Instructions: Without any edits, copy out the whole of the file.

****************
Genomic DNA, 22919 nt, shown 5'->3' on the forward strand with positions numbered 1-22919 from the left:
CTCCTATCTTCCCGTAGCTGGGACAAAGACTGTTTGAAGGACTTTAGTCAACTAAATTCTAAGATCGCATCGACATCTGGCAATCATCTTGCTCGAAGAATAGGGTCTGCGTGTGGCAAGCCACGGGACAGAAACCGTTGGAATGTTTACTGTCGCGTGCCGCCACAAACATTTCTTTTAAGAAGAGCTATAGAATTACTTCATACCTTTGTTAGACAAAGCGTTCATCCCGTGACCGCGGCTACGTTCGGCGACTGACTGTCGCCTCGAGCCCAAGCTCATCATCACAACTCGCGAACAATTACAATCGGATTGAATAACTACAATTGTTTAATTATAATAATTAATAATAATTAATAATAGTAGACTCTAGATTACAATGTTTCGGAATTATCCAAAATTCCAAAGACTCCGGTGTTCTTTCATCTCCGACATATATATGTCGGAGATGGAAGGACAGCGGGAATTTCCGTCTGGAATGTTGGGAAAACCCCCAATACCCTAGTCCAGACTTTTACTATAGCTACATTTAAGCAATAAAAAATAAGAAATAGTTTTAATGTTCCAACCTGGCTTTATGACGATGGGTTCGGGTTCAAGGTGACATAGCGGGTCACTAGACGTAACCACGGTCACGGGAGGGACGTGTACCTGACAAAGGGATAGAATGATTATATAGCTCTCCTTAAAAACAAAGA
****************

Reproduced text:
Genomic DNA, 22919 nt, shown 5'->3' on the forward strand with positions numbered 1-22919 from the left:
CTCCTATCTTCCCGTAGCTGGGACAAAGACTGTTTGAAGGACTTTAGTCAACTAAATTCTAAGATCGCATCGACATCTGGCAATCATCTTGCTCGAAGAATAGGGTCTGCGTGTGGCAAGCCACGGGACAGAAACCGTTGGAATGTTTACTGTCGCGTGCCGCCACAAACATTTCTTTTAAGAAGAGCTATAGAATTACTTCATACCTTTGTTAGACAAAGCGTTCATCCCGTGACCGCGGCTACGTTCGGCGACTGACTGTCGCCTCGAGCCCAAGCTCATCATCACAACTCGCGAACAATTACAATCGGATTGAATAACTACAATTGTTTAATTATAATAATTAATAATAATTAATAATAGTAGACTCTAGATTACAATGTTTCGGAATTATCCAAAATTCCAAAGACTCCGGTGTTCTTTCATCTCCGACATATATATGTCGGAGATGGAAGGACAGCGGGAATTTCCGTCTGGAATGTTGGGAAAACCCCCAATACCCTAGTCCAGACTTTTACTATAGCTACATTTAAGCAATAAAAAATAAGAAATAGTTTTAATGTTCCAACCTGGCTTTATGACGATGGGTTCGGGTTCAAGGTGACATAGCGGGTCACTAGACGTAACCACGGTCACGGGAGGGACGTGTACCTGACAAAGGGATAGAATGATTATATAGCTCTCCTTAAAAACAAAGA